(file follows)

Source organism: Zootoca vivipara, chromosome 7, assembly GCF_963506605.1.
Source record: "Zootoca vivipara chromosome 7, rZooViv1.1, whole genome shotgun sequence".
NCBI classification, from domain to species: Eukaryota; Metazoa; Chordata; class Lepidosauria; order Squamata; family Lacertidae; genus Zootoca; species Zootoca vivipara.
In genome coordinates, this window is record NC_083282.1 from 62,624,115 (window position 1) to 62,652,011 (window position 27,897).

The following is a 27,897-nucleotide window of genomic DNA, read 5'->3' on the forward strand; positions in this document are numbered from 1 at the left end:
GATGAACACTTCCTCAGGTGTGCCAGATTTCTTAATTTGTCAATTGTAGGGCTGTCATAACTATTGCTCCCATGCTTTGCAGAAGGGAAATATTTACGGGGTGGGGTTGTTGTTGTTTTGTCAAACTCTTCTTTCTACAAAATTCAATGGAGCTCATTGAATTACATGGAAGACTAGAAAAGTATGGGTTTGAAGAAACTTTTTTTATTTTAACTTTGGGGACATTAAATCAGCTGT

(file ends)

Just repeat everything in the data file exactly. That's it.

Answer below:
Source organism: Zootoca vivipara, chromosome 7, assembly GCF_963506605.1.
Source record: "Zootoca vivipara chromosome 7, rZooViv1.1, whole genome shotgun sequence".
NCBI classification, from domain to species: Eukaryota; Metazoa; Chordata; class Lepidosauria; order Squamata; family Lacertidae; genus Zootoca; species Zootoca vivipara.
In genome coordinates, this window is record NC_083282.1 from 62,624,115 (window position 1) to 62,652,011 (window position 27,897).

The following is a 27,897-nucleotide window of genomic DNA, read 5'->3' on the forward strand; positions in this document are numbered from 1 at the left end:
GATGAACACTTCCTCAGGTGTGCCAGATTTCTTAATTTGTCAATTGTAGGGCTGTCATAACTATTGCTCCCATGCTTTGCAGAAGGGAAATATTTACGGGGTGGGGTTGTTGTTGTTTTGTCAAACTCTTCTTTCTACAAAATTCAATGGAGCTCATTGAATTACATGGAAGACTAGAAAAGTATGGGTTTGAAGAAACTTTTTTTATTTTAACTTTGGGGACATTAAATCAGCTGT